I am a landlord.
    I once flubbed meeting new tenants from out of town – entirely my confusion.
    They found a hotel and caught me in the morning.
    I sooooooooo paid for the hotel, in addition to apologizing profusely!
    This woman must be insane.
    I’m assuming most likely some pick-up will get worked out for your stuff..
    But if all else fails, small claims court.

    Reply

    • allycatadventures
      Nov 05, 2011 @ 23:13:51

      @lauowolf – The woman has serious issues, which rushed to the forefront a mere four days after I moved in. As I was informed by the police, a judge would likely rule in my favor if my things went missing but I’d have to prove they’re mine. To my query of how I’d do that, the officer didn’t know so she’d have likely gotten away with it, had her maliciousness extended that far; fortunately it did not.

      Reply

  3. Country Cinderella
    Nov 06, 2011 @ 00:43:18

    I finally had a chance to catch up on some of my blog reading (okay I played hookie from doing my homework – feeling a bit frustrated) and I saw all the things that have been going on for you. Wow what a roller coaster ride you have been on. Congratulations on the job. Sorry to hear about the ex-roommate changing the locks, and the subsequent search for a night’s lodging. Congratulations on finding new lodgings I hope this turns out to be a good long term location for you. I hope you get all your things out of the ex-roommate’s place.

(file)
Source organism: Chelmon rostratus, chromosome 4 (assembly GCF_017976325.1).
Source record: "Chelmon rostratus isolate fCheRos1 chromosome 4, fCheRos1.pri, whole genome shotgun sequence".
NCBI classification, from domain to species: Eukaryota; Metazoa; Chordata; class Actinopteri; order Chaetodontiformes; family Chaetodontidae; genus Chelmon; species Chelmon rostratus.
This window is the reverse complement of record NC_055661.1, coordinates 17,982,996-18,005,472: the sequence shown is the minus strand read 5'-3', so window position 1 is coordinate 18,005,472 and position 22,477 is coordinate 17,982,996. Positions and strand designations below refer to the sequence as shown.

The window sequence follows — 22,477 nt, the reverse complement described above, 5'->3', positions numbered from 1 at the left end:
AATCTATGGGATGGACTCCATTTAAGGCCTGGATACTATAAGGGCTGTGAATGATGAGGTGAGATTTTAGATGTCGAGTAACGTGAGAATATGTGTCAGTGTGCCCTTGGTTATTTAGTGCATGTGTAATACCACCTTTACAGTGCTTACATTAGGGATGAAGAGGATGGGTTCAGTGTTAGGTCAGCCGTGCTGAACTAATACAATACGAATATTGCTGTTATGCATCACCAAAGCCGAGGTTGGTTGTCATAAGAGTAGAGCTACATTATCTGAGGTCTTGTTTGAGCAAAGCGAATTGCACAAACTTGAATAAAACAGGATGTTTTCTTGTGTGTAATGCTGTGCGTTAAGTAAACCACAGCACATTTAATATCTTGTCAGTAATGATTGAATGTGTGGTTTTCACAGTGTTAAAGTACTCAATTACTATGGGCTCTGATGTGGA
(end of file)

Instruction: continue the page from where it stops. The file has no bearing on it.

Reply

    • allycatadventures
      Nov 07, 2011 @ 10:39:17

      @cc — thanks, sweetie. Btw, long term would mean more than a week of peaceful, nourishing and successful cohabitation with a sane and kind human being. Normalcy looks like paradise after a brutalizing journey through hell. I’ also now absolutely convinced that with rare exception, living (and working) with males is far far far far preferable to females. In the history of mankind, generally, a fucked-up man can’t hold a candle to a troubled woman. Hell hath no fury like a woman scorned. Or embittered. (Ed. Note)

      Reply

  4. Country Cinderella
    Nov 06, 2011 @ 00:44:49

    Darn forgot to hit the “notify me of follow-up comments via email” button again. And I can only select it now by adding another comment so sorry for this ramble.

    Reply

  5. katie
    Nov 06, 2011 @ 17:31:04